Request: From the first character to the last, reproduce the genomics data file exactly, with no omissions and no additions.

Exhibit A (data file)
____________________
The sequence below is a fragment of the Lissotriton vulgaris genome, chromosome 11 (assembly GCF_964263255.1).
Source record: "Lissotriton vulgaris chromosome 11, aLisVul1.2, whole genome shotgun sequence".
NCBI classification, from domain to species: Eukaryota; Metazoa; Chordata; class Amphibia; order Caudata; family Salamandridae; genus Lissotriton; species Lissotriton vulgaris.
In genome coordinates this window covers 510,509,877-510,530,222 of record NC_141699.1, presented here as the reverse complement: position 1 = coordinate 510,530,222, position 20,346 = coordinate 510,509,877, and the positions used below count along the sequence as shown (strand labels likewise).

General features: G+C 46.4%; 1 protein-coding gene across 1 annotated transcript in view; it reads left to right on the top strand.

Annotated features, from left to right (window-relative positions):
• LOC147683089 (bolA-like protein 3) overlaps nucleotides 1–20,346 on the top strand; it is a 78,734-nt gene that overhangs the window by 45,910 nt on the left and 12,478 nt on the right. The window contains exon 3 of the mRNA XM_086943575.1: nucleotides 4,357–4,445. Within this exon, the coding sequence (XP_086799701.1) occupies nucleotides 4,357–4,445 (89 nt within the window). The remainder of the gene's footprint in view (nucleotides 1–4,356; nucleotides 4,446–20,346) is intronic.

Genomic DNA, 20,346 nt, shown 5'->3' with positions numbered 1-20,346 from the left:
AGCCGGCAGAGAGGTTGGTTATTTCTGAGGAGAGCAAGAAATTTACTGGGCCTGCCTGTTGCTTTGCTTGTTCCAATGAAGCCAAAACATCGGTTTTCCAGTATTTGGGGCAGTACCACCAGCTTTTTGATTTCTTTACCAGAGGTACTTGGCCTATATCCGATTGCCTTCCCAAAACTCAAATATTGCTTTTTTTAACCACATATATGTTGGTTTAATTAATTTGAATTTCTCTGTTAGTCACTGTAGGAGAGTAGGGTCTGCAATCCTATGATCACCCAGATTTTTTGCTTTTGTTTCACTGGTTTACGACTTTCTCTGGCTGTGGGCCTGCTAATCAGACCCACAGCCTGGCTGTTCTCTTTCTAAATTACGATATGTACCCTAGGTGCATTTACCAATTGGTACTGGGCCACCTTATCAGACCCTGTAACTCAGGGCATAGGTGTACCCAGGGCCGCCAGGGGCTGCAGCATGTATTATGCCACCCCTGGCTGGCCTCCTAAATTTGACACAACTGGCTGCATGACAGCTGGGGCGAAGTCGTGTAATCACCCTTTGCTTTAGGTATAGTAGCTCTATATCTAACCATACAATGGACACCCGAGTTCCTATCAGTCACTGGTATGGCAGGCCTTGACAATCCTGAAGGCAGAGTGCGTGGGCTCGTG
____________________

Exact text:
The sequence below is a fragment of the Lissotriton vulgaris genome, chromosome 11 (assembly GCF_964263255.1).
Source record: "Lissotriton vulgaris chromosome 11, aLisVul1.2, whole genome shotgun sequence".
NCBI classification, from domain to species: Eukaryota; Metazoa; Chordata; class Amphibia; order Caudata; family Salamandridae; genus Lissotriton; species Lissotriton vulgaris.
In genome coordinates this window covers 510,509,877-510,530,222 of record NC_141699.1, presented here as the reverse complement: position 1 = coordinate 510,530,222, position 20,346 = coordinate 510,509,877, and the positions used below count along the sequence as shown (strand labels likewise).

General features: G+C 46.4%; 1 protein-coding gene across 1 annotated transcript in view; it reads left to right on the top strand.

Annotated features, from left to right (window-relative positions):
• LOC147683089 (bolA-like protein 3) overlaps nucleotides 1–20,346 on the top strand; it is a 78,734-nt gene that overhangs the window by 45,910 nt on the left and 12,478 nt on the right. The window contains exon 3 of the mRNA XM_086943575.1: nucleotides 4,357–4,445. Within this exon, the coding sequence (XP_086799701.1) occupies nucleotides 4,357–4,445 (89 nt within the window). The remainder of the gene's footprint in view (nucleotides 1–4,356; nucleotides 4,446–20,346) is intronic.

Genomic DNA, 20,346 nt, shown 5'->3' with positions numbered 1-20,346 from the left:
AGCCGGCAGAGAGGTTGGTTATTTCTGAGGAGAGCAAGAAATTTACTGGGCCTGCCTGTTGCTTTGCTTGTTCCAATGAAGCCAAAACATCGGTTTTCCAGTATTTGGGGCAGTACCACCAGCTTTTTGATTTCTTTACCAGAGGTACTTGGCCTATATCCGATTGCCTTCCCAAAACTCAAATATTGCTTTTTTTAACCACATATATGTTGGTTTAATTAATTTGAATTTCTCTGTTAGTCACTGTAGGAGAGTAGGGTCTGCAATCCTATGATCACCCAGATTTTTTGCTTTTGTTTCACTGGTTTACGACTTTCTCTGGCTGTGGGCCTGCTAATCAGACCCACAGCCTGGCTGTTCTCTTTCTAAATTACGATATGTACCCTAGGTGCATTTACCAATTGGTACTGGGCCACCTTATCAGACCCTGTAACTCAGGGCATAGGTGTACCCAGGGCCGCCAGGGGCTGCAGCATGTATTATGCCACCCCTGGCTGGCCTCCTAAATTTGACACAACTGGCTGCATGACAGCTGGGGCGAAGTCGTGTAATCACCCTTTGCTTTAGGTATAGTAGCTCTATATCTAACCATACAATGGACACCCGAGTTCCTATCAGTCACTGGTATGGCAGGCCTTGACAATCCTGAAGGCAGAGTGCGTGGGCTCGTG